This afternoon, our daughter has her final home soccer game for this fall.
I was thinking that it seems like the soccer season has only started—and then I realize that it has only just started. Practices only started on September 8th, the first day of school. That was a full three weeks later than other years.
But with the state’s high school sports rules during this COVID-19 situation, the games only started on September 25th. Next week, the five-week, shortened season will conclude.
At first, my daughter didn’t want to play soccer at all. She says her sport is lacrosse, and soccer is “boring.” But we discussed the reality of school this year, how there would be limited chances to be with other kids her own age, and how important friends are. After some thought, she agreed: she’d be a part of the JV team.
It’s anything but a normal sports situation. Players, coaches and spectators are masked, always. We parents had to sign up in order to attend at home, with a limit of four immediate family members for each game. Family units can sit together, but a distance of at least six feet has to be maintained during the game itself.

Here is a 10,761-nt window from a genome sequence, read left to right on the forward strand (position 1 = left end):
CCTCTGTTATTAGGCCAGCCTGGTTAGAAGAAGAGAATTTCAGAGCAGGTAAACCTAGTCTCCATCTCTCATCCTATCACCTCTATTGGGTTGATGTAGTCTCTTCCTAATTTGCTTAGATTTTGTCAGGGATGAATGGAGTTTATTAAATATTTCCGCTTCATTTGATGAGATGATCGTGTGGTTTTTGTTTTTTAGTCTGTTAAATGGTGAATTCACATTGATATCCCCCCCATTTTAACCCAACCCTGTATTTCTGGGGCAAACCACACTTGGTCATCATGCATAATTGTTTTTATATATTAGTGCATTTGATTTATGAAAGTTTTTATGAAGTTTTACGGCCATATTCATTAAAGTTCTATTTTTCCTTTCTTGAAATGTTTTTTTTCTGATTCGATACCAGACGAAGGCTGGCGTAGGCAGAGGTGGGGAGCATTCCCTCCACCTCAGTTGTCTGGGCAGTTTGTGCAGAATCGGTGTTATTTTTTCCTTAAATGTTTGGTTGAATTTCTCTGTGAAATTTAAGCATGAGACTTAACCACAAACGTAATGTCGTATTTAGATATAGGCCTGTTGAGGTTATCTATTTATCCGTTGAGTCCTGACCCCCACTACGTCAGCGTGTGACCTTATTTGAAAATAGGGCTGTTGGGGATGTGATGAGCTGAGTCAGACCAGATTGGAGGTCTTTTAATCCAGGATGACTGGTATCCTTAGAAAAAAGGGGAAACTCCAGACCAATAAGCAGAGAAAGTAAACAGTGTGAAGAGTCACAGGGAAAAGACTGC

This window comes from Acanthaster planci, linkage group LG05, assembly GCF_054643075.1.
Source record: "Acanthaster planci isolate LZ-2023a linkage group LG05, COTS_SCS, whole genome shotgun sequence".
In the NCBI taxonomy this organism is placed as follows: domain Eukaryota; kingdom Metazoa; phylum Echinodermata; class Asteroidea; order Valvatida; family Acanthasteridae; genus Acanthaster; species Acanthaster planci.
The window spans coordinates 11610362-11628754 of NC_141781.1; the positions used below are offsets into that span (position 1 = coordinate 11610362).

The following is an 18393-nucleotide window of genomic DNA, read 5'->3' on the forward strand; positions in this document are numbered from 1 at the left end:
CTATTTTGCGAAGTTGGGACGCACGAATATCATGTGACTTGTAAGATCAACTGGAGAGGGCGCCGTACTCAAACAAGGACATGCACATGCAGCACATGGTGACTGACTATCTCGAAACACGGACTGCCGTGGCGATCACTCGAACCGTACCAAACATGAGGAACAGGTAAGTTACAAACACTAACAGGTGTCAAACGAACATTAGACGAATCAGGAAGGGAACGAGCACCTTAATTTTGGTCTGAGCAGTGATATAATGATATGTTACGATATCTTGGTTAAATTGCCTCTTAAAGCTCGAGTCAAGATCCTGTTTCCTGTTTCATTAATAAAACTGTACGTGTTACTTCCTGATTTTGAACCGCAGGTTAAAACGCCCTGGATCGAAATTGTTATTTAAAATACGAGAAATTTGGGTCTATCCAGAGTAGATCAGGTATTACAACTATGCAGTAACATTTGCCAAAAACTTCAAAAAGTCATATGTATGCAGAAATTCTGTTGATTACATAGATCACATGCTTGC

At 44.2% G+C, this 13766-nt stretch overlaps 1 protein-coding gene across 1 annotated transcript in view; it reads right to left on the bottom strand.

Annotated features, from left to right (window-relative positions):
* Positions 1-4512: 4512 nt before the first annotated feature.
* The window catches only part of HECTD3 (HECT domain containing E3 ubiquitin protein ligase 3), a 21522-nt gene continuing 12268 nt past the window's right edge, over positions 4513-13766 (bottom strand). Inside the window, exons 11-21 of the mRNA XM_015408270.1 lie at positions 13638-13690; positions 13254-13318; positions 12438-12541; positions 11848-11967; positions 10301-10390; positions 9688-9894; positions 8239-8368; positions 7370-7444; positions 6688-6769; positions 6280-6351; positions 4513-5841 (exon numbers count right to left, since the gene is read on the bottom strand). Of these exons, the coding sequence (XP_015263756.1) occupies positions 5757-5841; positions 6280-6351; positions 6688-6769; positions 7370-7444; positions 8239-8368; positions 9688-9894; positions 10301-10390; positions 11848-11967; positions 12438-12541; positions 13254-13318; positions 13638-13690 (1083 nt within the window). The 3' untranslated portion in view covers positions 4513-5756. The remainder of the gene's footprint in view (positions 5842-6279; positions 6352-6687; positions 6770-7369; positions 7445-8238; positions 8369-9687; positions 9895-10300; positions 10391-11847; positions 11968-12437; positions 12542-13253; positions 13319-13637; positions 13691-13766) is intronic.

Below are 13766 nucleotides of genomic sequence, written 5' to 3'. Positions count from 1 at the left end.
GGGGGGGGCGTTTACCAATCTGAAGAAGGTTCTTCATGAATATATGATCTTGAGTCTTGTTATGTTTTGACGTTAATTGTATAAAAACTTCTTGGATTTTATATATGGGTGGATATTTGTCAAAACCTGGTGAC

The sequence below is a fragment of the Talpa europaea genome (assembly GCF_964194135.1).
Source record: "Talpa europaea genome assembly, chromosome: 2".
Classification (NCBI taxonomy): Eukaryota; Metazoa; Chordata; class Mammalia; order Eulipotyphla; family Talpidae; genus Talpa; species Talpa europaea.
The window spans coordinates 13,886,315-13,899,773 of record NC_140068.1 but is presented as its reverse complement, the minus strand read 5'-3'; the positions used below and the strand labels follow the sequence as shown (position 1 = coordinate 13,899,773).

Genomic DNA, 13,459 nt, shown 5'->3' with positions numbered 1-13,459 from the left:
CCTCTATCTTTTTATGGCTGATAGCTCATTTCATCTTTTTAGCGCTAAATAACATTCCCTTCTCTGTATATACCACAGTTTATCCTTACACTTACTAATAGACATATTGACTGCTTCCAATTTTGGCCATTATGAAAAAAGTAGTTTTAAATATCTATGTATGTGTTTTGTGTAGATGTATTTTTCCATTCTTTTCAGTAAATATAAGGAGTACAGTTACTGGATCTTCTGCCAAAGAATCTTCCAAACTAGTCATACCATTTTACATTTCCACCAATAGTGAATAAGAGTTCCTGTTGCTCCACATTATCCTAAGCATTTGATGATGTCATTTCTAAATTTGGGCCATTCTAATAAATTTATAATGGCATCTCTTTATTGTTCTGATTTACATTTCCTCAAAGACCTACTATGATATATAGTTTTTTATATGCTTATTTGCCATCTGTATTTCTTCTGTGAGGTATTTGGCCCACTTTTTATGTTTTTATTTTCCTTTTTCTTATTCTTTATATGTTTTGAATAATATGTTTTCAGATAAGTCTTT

Away games often refuse any visiting team spectators, or require notification far in advance, in order to prepare for contact tracing if necessary. Buses run with their windows open, no matter the weather, and players are advised to come prepared with layers to wear and blankets to wrap up in. No one shakes hands after the game, and there is no huddling and cheering between teammates, either.
It’s a strange year—but they are playing. For a lot of students, sports have little do with the actual game, of course, and any bit of normalcy seems worth the hassles.
But oddly enough, this shortened season is feeling just about right for our family. It has lasted just long enough for everyone to still appreciate it.
This is the silver lining I’m celebrating tonight… sitting on the sidelines with just my husband…properly masked and socially distanced… soaking in the last bits of a perfect sunny afternoon in the fall…supporting our daughter’s defensive actions for one more time.